The major advantage of pancreatic imaging tests over blood tests is that pancreatic imaging can identify precancerous lesions that help define future cancer risk.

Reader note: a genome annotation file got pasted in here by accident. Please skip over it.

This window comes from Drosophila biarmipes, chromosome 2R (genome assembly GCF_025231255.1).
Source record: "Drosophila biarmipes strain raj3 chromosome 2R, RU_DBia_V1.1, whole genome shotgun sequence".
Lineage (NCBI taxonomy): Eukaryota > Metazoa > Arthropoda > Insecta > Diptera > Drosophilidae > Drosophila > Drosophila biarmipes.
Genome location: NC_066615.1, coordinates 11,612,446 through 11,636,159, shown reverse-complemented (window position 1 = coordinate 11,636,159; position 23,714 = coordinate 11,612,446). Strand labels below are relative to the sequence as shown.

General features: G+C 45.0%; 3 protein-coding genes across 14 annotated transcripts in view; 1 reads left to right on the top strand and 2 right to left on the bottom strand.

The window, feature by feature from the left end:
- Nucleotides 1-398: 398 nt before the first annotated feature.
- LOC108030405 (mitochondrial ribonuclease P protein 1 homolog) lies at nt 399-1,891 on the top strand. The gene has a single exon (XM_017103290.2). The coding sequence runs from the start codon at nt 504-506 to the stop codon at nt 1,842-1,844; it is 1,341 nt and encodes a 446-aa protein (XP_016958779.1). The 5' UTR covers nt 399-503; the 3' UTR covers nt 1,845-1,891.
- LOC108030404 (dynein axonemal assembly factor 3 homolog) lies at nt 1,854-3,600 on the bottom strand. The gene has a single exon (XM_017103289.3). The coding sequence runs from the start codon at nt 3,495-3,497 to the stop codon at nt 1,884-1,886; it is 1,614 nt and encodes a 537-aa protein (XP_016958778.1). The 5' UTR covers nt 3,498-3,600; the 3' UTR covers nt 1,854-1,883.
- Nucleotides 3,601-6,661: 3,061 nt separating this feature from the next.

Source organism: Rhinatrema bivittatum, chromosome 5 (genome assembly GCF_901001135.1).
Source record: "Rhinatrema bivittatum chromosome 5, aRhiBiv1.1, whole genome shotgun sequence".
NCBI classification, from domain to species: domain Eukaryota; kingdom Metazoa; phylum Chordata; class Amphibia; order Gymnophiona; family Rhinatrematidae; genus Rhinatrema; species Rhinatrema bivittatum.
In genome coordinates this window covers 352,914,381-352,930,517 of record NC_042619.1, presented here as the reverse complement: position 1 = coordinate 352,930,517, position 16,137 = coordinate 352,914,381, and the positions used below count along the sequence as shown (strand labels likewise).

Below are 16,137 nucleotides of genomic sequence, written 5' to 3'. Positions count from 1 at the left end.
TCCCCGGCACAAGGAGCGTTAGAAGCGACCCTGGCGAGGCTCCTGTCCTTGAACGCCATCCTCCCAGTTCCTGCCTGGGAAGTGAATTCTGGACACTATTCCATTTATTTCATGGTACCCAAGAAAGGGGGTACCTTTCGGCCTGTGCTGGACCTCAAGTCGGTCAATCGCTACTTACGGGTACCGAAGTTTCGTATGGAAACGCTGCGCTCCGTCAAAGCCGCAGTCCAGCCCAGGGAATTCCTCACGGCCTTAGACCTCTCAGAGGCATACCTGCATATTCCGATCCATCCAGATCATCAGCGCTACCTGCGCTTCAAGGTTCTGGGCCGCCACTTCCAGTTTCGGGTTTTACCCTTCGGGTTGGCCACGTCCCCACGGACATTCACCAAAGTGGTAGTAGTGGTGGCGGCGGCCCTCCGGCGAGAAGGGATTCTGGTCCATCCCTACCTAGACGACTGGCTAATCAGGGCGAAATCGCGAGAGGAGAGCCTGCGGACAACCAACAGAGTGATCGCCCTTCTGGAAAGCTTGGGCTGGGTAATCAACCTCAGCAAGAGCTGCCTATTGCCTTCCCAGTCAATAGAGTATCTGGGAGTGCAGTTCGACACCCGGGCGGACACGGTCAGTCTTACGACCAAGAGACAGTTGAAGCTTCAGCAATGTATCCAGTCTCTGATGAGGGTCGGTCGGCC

The goal of pancreatic screening is to reduce the mortality and morbidity from pancreatic cancer. This will only be achieved once we have highly accurate screening tests that we can offer to individuals at sufficiently high-risk to warrant screening. Identifying individuals at sufficiently high-risk reduces the likelihood of having false positive results of any subsequent screening tests. The average lifetime risk of developing pancreatic cancer in the general U.S. population is approximately 1.4 percent; this risk is spread out over many decades. Individuals identified as high-risk for developing pancreatic cancer usually have a lifetime risk that is roughly five to 20 times higher than average risk. The risk of pancreatic cancer can be estimated by identifying the number of first-degree relatives who have developed the disease. Pancreatic screening guidelines recommend screening based on family history of individuals who have at least one first-degree and one second-degree relative with pancreatic cancer; if the individual carries a germline mutation in a pancreatic cancer susceptibility gene (in BRCA2, ATM, CDKN2A, PALB2, BRCA1, MLH1, MSH2, STK11), their risk is increased even without a family history of pancreatic cancer, but a detailed family history remains important to estimate their pancreatic cancer risk. The average age of pancreatic cancer at diagnosis for patients with a familial clustering of pancreatic cancer is somewhat younger than it is for those without a family history; for those diagnosed with pancreatic cancer carrying a deleterious germline pancreatic cancer susceptibility gene mutation, the average age is younger still (early 60s). For this reason, we recommend initiating pancreatic screening at age 55 for those who have a family history of pancreatic cancer in multiple close blood relatives and age 50 for most individuals who carry a germline mutation in a pancreatic cancer susceptibility gene, although more evidence is needed to better define risk in these populations.2 With direct-to-consumer gene tests becoming available, more patients are undergoing gene tests to identify the cause of their susceptibility to pancreatic and other cancers. There is also an emerging debate about the value of offering gene testing to all newly diagnosed individuals with pancreatic cancer because roughly 5 percent of them carry a deleterious germline mutation in a pancreatic cancer susceptibility gene and identification of these mutation carriers may not only inform treatment decisions for their pancreatic cancer, it can provide an opportunity to identify mutation-carrying relatives who might benefit from screening and other cancer prevention strategies.3 There is also a risk of harm from providing these gene tests so their value needs further study.